– That said, I was never a lazy player. NEVER. I. had. a. work. ethic.
(I also like to punctuate the f*ck out of my closing sentence for emphasis)
As a WoW player, at least I
– did my best to treat everyone fairly
– was never to rude to anyone, unless they were rude to me first, then that’s when I unleash hell
– did not pull ahead of tank, except on certain runs when people were asshats, then that’s when I pull all the things and leave party
– did not roll on off-spec tank gear if I knew the tank needed it more, but if he rolled on my DPS gear and won it, then that’s my queue to roll need on his shit…and pull all the things and leave party.
Screw the proverbial turn-the-other-cheek, I like Hammurabi’s Code better. An eye for an eye!
As a WoW player, at least I was
– humble enough to accept that I had to pay my dues first before I could earn a raid spot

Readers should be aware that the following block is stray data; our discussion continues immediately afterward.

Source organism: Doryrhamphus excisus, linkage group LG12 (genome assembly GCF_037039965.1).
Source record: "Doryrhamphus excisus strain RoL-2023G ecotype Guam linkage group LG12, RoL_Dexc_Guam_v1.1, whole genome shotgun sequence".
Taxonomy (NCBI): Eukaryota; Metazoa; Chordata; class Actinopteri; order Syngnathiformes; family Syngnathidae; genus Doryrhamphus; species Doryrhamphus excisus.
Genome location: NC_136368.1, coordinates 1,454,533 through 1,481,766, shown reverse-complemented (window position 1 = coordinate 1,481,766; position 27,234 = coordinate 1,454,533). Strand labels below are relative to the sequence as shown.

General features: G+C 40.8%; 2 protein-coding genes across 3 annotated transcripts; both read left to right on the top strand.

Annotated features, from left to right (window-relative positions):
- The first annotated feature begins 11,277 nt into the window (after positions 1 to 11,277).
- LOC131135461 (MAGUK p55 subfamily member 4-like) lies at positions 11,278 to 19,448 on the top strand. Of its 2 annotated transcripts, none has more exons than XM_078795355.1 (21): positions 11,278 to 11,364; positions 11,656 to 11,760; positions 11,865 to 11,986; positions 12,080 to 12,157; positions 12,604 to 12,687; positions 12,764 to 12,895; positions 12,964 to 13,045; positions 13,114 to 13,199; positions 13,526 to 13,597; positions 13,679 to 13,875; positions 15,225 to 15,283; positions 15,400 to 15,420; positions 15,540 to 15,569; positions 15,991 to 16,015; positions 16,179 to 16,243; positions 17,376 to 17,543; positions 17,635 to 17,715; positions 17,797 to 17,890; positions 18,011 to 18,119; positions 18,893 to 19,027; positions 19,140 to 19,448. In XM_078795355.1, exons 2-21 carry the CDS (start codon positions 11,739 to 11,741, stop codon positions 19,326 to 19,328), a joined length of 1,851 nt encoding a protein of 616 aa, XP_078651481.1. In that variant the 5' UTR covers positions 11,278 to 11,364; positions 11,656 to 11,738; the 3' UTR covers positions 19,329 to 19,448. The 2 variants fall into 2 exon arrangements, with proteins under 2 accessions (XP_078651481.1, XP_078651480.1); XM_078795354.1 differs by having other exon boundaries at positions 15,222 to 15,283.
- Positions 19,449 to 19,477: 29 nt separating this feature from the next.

– did not misbehave in any manner that would sully the guild name or my own name for that matter
– did not trash other guildies on guild chat, whether they were offline or online. If I had a complaint about someone, I would tell an officer privately
– did not spam guild chat with Recount/Skada to brag about my numbers, because who really wants to see that shit?
– did not resort to Machiavellian or traitorous things to get someone kicked from a raid team so I could get his spot!
As a WoW player, at least I was
– a dependable raider. 99.99% of the time I was punctual, and I ALWAYS had my own flasks and feasts.
– I also had the good sense to repair BEFORE the raid, unlike the idiots who would zone in and, literally a few seconds before the first pull, pipe up: “Um, anyone got a Jeeves? I forgot to repair.” >.<
– I knew how to avoid crap on the ground, not caring if my DPS took a hit if I stopped to run away. I’d rather stay alive.
– I was NEVER a loot whore. Not once did I ever whisper the winner of a loot roll that I deserved it more than he did, or how much he’d want for it, or how he didn’t deserve it because his DPS blew monkey balls.